BRIDGING THE GAP
RESEARCH and PRACTICALITY
10,000 steps is twice the national average
The 10,000 step prescription I give is the commonly recommended dose by most health professionals and equates to 45 to 60 minutes of moderate physical activity in addition to lifestyle activity.
In a review article in Exercise and Sports Science Review, John P Peters wrote an article entitled: "Obesity Prevention and Social Change: What will it take?" In the article Peters quotes data from a recent national survey of physical activity levels (assessed by pedometers worn for several days) which showed that the average American walks only approximately 5300 steps, half the recommended level.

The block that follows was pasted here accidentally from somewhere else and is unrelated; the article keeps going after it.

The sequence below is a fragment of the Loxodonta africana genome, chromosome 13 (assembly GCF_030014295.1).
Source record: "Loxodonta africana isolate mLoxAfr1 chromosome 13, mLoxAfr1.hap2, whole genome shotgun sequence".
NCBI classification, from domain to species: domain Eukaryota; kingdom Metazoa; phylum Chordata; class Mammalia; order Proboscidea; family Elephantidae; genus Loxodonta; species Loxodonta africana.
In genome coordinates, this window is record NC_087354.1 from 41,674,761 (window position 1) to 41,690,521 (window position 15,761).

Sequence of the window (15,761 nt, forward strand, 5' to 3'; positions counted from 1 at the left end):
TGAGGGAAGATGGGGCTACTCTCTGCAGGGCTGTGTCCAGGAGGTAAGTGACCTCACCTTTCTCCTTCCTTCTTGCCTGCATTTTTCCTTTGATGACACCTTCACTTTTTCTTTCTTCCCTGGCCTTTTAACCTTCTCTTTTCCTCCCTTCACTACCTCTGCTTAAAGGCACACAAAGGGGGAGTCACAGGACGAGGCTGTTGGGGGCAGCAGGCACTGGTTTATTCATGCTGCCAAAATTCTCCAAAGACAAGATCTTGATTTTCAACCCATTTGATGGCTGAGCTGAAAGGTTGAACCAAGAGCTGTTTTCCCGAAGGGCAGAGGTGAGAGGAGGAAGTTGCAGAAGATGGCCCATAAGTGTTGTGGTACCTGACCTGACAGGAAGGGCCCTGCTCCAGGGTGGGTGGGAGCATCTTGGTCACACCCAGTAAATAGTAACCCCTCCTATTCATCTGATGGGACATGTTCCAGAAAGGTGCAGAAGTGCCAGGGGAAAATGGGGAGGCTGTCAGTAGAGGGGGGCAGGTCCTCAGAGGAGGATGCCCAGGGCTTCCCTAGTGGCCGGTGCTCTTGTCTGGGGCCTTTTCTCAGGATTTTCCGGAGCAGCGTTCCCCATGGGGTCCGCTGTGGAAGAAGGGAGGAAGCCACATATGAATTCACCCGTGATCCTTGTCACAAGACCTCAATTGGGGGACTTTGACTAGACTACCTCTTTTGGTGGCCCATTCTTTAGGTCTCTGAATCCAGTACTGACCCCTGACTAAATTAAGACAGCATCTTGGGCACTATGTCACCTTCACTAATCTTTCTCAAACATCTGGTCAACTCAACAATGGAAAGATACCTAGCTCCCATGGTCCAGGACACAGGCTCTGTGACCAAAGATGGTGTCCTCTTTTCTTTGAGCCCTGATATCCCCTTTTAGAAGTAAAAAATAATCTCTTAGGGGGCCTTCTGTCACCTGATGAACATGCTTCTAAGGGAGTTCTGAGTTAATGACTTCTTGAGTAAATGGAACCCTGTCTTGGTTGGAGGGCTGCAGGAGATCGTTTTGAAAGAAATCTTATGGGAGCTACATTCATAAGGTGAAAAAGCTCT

He also cites data from other studies on populations that live a life similar to our forebears a century ago, such as the Amish, who average 18,000 steps per day among the men and 14,000 steps among women. In the study the incidence of obesity among the Amish men and women were 0% and 9%, respectively. Much lower than the national average of 30% obesity and another 30% or more of adult Americans are overweight.
So keep on stepping. Getting those extra steps is a great way to increase your daily activity and to help burn some extra calories in a non-structured and enjoyable way.
Written by Dr. Sternlicht for www.jeffshealthclub on 2.05.06